4 Mistakes to Avoid When Communicating with Frontline Workers

4 Mistakes to Avoid When Communicating with Frontline Workers

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Last updated on May 12, 2022 at 02:48 pm

Communicating with frontline workers can be a big challenge even just from an access perspective. But even once we have mobile-first channels in place, we don’t always get it right. And there are four major mistakes we often make.

Number 1: Corporate Jargon

The language we use matters. And it’s really easy for someone to feel like you’re just spewing company propaganda rather than trying to help and support the frontline in literally keeping our businesses moving.

And using jargon can also just be confusing. It’s hard to relate to. So, what can you do?

Start by really getting to know your audience. What level of detail do they need? How often do they want to receive messages? In what format? How do your frontline teams talk to one another?

Building these audience personas are helpful for not only writing in a way that they can relate to and understand but for helping you actually connect with your audience.

Number 2: Comms Are Only One-Way

There is certainly a time and a place for top-down communication. But just dictating orders and updates from the top all the time can make frontline teams feel like their voice isn’t being heard. Like it doesn’t matter.

But it really should matter to you.

There are so many great ideas that can come from your deskless workers. They are the ones who are actually in the trenches, and you’d be amazed at how often they can point out the safety risks, the inefficiencies, and how things could be better.

Culture also isn’t one-way. Culture is defined as “how we do things here.” And your frontline employees and managers are a huge part of that. If you never let them share their feedback or voice their complaints, it makes it impossible to really live the culture you want.

Number 3: We Act Like They’re Deskbound Workers

If you don’t sit at a desk all day for work, you can’t access the same channels that deskbound workers can. You probably haven’t gotten to see the executive team speak. You might not even know who they are.

But sometimes, we try communicating with frontline workers in the same way as we do their deskbound teammates. And that just doesn’t work.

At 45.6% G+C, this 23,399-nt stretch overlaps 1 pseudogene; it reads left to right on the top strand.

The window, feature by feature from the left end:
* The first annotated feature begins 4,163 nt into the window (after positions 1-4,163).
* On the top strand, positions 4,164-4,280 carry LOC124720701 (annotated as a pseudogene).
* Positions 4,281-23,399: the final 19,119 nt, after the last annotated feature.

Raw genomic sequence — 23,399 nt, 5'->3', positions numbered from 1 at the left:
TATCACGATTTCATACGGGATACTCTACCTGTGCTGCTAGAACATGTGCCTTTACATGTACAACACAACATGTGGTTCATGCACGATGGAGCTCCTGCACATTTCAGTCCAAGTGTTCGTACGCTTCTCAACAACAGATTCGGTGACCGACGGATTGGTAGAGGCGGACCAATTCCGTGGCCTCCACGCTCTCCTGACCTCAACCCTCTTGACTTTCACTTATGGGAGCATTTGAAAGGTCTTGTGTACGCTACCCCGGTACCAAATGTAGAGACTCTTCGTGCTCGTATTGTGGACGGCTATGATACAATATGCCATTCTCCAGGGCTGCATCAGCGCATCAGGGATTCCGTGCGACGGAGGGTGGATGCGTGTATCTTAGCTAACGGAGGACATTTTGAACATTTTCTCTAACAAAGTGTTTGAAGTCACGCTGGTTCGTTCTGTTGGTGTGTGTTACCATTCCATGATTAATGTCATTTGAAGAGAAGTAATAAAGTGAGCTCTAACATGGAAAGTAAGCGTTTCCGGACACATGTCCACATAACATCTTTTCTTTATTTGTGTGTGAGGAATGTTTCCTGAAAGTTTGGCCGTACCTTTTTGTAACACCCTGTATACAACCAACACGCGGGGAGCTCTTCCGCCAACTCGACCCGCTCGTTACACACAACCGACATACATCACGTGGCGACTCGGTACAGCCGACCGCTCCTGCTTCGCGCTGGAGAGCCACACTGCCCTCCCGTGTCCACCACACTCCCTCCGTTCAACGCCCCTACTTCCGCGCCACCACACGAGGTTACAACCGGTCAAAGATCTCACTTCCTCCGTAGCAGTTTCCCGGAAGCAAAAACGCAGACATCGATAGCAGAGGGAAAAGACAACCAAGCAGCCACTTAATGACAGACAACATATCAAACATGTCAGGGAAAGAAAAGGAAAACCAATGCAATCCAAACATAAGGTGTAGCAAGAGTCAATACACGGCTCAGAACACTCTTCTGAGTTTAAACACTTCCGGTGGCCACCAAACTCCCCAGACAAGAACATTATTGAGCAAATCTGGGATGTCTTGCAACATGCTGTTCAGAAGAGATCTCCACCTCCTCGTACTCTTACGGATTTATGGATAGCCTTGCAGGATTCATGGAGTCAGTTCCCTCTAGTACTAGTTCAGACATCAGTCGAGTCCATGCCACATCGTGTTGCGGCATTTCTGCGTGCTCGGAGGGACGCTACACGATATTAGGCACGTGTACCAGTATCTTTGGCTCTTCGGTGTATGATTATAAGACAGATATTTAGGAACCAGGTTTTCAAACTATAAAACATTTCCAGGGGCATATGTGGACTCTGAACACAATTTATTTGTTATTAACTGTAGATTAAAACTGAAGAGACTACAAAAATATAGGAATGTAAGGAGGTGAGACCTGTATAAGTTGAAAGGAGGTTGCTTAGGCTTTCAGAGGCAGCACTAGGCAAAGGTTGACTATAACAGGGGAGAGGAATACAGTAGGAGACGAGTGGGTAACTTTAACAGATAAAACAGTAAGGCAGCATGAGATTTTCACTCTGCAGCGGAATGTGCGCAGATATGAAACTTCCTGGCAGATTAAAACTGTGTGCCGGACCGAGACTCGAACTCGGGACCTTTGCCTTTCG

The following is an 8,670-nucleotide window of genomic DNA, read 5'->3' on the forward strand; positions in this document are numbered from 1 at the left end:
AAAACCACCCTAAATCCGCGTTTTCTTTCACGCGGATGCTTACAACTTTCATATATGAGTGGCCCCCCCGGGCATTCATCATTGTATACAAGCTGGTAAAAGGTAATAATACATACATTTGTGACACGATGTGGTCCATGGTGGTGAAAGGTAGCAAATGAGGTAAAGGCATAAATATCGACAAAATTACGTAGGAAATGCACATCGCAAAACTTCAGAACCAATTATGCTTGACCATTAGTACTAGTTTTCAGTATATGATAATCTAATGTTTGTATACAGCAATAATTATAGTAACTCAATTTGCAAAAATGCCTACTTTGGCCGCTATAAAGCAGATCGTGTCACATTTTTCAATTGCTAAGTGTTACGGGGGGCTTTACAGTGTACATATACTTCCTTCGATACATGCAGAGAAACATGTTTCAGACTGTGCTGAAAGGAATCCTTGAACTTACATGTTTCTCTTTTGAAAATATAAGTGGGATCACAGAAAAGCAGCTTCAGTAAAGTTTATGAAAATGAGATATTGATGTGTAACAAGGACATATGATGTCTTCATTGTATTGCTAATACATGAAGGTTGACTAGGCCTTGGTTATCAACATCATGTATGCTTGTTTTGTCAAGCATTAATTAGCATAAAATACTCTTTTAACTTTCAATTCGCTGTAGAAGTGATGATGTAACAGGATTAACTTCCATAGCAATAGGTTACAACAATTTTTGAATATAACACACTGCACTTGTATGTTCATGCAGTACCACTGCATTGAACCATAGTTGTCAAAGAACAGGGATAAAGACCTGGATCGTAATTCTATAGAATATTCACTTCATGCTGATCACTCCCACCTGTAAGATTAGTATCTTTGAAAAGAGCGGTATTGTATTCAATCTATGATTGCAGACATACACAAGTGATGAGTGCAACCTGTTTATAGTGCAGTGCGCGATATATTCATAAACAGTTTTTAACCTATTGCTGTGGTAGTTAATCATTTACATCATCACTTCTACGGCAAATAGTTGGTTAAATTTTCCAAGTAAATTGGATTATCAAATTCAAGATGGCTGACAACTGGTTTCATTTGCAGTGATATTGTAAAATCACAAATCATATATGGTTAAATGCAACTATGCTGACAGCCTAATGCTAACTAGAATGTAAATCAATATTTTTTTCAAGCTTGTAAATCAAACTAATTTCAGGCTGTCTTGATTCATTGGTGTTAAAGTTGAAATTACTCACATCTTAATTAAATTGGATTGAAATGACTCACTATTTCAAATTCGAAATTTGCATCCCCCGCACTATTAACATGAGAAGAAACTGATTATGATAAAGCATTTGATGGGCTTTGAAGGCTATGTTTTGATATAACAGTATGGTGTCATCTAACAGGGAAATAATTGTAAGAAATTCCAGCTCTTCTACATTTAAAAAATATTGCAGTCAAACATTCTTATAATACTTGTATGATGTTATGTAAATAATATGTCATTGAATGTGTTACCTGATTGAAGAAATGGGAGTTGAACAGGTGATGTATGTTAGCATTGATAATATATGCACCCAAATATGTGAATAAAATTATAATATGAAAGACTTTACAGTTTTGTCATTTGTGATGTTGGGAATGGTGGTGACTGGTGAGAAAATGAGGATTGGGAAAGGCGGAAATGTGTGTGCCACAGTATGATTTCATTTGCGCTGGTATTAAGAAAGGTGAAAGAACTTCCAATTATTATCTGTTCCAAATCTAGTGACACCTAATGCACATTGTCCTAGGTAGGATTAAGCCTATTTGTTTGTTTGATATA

This comes back to your audience personas. What do they really need and want? What would make their lives easier? What kind of programming and support do they get? Is their manager having a positive or a negative impact?

At the end of the day, yes, all people want to feel appreciated and like their work has a purpose. But the tactics you use need to be different for each group just on the basis of work environment, access to information, and resources.

Number 4: We Aren’t Timely Enough

When there’s a critical issue, comms teams typically do a great job of getting a message out ASAP. But we aren’t always great about letting them know about major org changes before it’s announced to the world. Or sharing the state of the business and the future vision.

We know you are doing your best! But not being timely with communication does have a big impact on your teams. So here’s, what you can do:

  • Let go of it needing to be perfect. This means you can share information as you get it. It doesn’t have to be the full picture yet.
  • Sometimes the best thing you can do is say, “We don’t know yet, but we are working on it.”
  • And get your stakeholders on a schedule. Set the expectation for when the details for the message are due, when you’ll have the message ready for review, and when they have to approve it. This will help get you out of just the tactics and help you be more strategic. And that is the best way to get ahead and not feel like you’re always playing catch up.

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